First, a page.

The Joint Parliamentary Committee On Human Rights reported:
“The death rate for Black women in childbirth is five times higher than for white women. The NHS acknowledge and regret this disparity but have no target to end it. The Government must introduce a target to end the disparity in maternal mortality between Black women and white women.” House of Commons
After going into labour with agonising contractions in March 2016, Sandra Igwe attended hospital and was sent home five times before finally being admitted. Previously, she had felt judged and experienced alleged racism during a pregnancy appointment, which led to a letter of apology from the hospital.
But she says she was shocked that during childbirth and while feeling at her most vulnerable she would again face such treatment. “They would not believe I was in active labour,” she explained. “The midwife said my cries of pain did not coincide with my contractions and they withheld an epidural for hours on end.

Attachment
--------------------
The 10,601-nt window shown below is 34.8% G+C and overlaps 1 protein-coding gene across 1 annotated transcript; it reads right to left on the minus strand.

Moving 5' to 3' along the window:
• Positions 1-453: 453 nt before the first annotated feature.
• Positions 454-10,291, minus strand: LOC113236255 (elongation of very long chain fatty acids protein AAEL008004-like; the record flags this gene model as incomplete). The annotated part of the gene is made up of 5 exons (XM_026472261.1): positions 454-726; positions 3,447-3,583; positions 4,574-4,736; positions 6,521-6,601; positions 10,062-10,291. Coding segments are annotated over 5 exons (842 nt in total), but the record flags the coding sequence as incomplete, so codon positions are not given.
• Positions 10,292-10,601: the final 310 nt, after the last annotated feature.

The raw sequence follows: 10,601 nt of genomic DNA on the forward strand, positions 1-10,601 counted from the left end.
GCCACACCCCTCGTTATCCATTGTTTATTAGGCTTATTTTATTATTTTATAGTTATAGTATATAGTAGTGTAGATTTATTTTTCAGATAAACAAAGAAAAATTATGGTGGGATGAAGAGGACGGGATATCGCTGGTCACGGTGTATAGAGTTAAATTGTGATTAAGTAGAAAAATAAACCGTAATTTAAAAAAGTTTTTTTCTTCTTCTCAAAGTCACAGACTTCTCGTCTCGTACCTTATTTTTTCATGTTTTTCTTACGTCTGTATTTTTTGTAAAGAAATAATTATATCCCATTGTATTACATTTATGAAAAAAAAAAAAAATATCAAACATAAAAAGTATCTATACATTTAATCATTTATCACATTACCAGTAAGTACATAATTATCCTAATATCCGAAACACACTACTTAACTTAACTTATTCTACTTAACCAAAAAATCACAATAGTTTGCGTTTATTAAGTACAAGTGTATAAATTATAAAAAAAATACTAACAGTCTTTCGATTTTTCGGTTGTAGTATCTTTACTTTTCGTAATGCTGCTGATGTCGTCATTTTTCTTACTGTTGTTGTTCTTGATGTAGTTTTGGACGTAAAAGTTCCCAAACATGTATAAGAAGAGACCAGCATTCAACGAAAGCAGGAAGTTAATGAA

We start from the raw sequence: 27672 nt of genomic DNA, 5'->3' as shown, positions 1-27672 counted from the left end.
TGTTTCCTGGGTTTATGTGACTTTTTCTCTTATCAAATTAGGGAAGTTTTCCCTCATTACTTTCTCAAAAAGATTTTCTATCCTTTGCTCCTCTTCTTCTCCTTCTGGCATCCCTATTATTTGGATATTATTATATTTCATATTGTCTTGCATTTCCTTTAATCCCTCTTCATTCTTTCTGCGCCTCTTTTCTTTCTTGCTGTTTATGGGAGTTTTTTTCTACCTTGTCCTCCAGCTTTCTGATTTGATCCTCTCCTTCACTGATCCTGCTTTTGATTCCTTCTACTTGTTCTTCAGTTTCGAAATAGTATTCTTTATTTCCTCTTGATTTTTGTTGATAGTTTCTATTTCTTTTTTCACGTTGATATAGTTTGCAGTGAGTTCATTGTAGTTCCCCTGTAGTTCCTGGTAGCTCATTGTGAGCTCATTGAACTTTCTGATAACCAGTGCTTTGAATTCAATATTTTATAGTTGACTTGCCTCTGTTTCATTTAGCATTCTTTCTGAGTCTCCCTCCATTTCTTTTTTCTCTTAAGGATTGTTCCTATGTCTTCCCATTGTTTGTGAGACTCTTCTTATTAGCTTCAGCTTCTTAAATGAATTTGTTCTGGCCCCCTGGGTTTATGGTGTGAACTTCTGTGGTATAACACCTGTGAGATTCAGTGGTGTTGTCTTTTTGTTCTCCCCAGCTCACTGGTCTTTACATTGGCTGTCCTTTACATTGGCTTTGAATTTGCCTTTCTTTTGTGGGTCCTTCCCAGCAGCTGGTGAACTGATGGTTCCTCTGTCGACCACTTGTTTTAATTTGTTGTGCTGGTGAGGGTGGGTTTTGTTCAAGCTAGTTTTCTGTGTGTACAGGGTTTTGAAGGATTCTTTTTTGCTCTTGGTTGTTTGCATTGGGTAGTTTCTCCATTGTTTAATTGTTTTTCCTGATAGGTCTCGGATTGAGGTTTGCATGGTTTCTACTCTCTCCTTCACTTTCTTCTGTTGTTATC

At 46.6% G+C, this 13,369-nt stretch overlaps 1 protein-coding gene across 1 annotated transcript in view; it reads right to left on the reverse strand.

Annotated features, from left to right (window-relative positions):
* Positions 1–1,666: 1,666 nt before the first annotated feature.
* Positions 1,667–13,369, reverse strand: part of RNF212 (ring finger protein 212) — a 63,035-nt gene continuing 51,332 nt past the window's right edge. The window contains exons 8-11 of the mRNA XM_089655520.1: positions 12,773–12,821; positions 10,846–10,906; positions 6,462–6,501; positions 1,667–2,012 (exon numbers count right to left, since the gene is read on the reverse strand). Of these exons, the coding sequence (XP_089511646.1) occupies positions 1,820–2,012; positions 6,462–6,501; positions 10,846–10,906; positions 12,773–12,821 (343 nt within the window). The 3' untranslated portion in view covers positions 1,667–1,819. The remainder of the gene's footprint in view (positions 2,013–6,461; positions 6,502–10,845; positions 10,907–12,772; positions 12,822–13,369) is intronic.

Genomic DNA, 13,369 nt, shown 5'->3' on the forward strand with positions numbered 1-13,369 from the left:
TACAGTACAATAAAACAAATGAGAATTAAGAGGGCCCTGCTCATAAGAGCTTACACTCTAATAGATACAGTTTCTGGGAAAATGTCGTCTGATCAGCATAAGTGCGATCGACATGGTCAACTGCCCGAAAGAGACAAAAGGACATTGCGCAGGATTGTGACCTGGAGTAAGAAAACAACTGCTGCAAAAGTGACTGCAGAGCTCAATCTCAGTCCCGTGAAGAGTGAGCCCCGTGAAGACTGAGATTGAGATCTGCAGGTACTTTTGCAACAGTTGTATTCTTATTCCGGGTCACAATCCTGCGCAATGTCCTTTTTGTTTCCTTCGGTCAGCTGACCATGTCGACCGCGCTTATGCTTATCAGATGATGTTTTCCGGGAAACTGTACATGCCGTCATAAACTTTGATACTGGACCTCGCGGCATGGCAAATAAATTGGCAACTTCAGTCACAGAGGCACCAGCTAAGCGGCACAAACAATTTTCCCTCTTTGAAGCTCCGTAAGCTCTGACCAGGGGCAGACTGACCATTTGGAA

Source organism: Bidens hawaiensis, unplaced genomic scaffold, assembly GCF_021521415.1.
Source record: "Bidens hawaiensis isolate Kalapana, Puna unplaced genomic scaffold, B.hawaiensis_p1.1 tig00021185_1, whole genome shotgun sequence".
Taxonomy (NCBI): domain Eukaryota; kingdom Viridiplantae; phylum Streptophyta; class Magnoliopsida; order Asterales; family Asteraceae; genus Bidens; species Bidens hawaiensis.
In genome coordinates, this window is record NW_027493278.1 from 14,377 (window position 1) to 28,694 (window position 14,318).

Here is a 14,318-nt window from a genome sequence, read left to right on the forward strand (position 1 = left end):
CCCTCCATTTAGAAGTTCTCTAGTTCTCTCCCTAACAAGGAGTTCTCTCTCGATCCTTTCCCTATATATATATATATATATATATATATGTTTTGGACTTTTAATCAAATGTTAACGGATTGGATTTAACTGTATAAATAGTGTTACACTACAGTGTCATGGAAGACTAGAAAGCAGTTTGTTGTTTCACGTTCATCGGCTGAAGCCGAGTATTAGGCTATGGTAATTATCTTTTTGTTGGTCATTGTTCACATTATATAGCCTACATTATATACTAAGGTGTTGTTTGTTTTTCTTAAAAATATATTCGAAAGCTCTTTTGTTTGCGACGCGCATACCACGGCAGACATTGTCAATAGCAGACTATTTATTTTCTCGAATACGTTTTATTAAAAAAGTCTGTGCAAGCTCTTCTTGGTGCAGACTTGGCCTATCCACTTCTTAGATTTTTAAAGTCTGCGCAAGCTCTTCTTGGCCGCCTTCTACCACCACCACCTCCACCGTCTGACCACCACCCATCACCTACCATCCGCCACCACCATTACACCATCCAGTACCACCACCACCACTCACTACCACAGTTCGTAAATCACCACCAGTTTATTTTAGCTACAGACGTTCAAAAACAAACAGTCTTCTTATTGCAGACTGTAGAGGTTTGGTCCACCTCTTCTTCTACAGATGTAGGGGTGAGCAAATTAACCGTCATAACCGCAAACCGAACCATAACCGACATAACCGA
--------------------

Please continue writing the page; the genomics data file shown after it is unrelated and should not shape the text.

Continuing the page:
“The midwife was trying to gaslight me, it was horrific. They kept asking ‘why are you screaming?’ and said I was being ‘rude’.” Guardian
The British Medical Journal argued that institutional racism is a factor. It quoted Dr Christine Ekechi, a consultant obstetrician and gynaecologist at Imperial College London: “People think of racism in an overt, aggressive way. But that’s not always what it is. It’s about biased assumptions—and we doctors have the same biases as anyone else,” BMJ
There are 220 female MPs., 104 of them Labour members. If the rate of maternal deaths amongst Labour members was four times higher than that for Tory and other party maternal deaths, we can be quite sure that the Shadow Minister for Health, Jonathan Ashworth, would not be silent on the matter.